Clyde Wood, who owns The Witchery on Postoffice Street, brought the issue up recently, but anybody who lives, works or otherwise spends much time in downtown Galveston is likely to be equally annoyed.
The neighbors of the scattered-site housing in the Magnolia Court subdivision should be more concerned with providing low- and moderate-income housing than the vetting process to move in.
This week is your chance to ensure a generous matching grant of $500,000 from the Mabee Foundation finds its way to the Salvation Army of Galveston County, where it will help thousands of people in need throughout our community.
The good news for Galveston in the Texas Education Agency’s 2017 accountability ratings was that Central Middle School had “met standard” after having missed that baseline measure of success for four years.
It’s good that government officials on both sides of the San Luis Pass are stepping up efforts to keep people from killing themselves by entering the treacherous waters that flow there, connecting West Galveston Bay and the Gulf of Mexico.
The advisory issued this week warning that there might be more tropical weather systems in the Atlantic Ocean and Gulf of Mexico in 2017 than previously estimated serves as a good reminder that we’re about to enter peak hurricane season.
Leaders of San Antonio-based Valero Energy Corp. should consider forgiving Texas City Independent School District the $8 million it’s supposed pay in tax refunds over the next three years.
State Sen. Larry Taylor was right in taking to the floor to chastise the House of Representatives for thinking small when it comes to education funding reform.
The League City council should be commended for wanting to hold the line on the tax rate, but it’s going to have to invest more in emergency medical services.
On Friday, the city of Galveston opened its highly anticipated community pool to residents hoping to escape the oppressive heat of yet another hot Texas summer day.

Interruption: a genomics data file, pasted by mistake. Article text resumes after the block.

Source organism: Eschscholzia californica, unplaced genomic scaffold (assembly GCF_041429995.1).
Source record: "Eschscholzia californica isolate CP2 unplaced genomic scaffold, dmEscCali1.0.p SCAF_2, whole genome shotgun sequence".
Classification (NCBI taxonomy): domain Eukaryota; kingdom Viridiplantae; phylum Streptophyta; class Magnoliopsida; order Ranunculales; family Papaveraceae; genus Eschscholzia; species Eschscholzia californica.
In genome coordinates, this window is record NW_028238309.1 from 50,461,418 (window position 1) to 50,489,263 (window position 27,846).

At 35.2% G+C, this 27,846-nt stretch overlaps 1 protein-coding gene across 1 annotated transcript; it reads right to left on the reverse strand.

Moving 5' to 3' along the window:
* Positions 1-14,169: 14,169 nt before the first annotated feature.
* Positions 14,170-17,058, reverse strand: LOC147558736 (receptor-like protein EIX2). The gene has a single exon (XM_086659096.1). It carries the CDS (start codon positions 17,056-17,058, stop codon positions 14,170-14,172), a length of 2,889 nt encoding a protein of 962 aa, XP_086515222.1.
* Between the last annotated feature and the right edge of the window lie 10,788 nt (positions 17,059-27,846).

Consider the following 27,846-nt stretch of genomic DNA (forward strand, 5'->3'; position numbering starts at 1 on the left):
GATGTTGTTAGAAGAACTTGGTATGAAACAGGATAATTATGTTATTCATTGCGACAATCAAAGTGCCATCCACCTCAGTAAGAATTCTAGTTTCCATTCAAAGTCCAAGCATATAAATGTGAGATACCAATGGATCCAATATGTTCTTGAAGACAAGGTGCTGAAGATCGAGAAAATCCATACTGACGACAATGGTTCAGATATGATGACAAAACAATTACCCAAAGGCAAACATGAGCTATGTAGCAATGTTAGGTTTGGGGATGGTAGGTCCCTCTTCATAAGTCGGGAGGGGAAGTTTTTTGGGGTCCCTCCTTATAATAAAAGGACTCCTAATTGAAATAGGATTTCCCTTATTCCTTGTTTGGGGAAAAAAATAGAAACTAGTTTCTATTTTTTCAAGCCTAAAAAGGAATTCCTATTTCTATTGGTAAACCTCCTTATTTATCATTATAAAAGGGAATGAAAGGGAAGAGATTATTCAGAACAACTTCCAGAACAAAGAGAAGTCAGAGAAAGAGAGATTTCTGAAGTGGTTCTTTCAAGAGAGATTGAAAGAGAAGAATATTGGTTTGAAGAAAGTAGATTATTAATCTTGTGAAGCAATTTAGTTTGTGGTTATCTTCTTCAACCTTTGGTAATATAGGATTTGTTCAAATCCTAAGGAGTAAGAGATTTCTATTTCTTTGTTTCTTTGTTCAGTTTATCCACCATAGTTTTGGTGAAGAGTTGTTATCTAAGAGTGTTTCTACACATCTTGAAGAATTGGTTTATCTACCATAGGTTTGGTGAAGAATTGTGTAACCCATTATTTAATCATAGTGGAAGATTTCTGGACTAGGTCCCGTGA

State Rep. Wayne Faircloth deserves credit for having the backbone to stand up for local control of decidedly local issues and for the conservation of trees.
The 5 percent premium rate increase members of the Texas Windstorm Insurance Association board approved during a meeting Tuesday in Galveston isn’t staggering just in itself.
Along with the questions about what kind of bridge should be built to replace the old one linking Galveston and Pelican islands, how it should be routed, how much it would cost and who all would be obliged to pay for it, are these:
You have to admire the candor with which Texas City Mayor Matt Doyle addressed the aggressive appraisal disputes by industry operating in his community. It needed to be said and Doyle said it well.
Workaday taxpayers may be feeling abused by having to cover the very generous severance packages public boards are in the habit of granting to executives they’ve shown the door.
Galveston officials may be justified in wanting to slow traffic moving along Seawall Boulevard, but achieving that will take more than erecting some new signs.
There are two fundamental problems with state Sen. Larry Taylor’s attempt to link $150 million in stopgap public school funding to a program allowing parents to pay private school tuition with public dollars; both are about scope.
Galveston County organizations that stand to benefit from replacing the aged Pelican Island Bridge need to pony up some money before the state takes away $45 million earmarked for the project.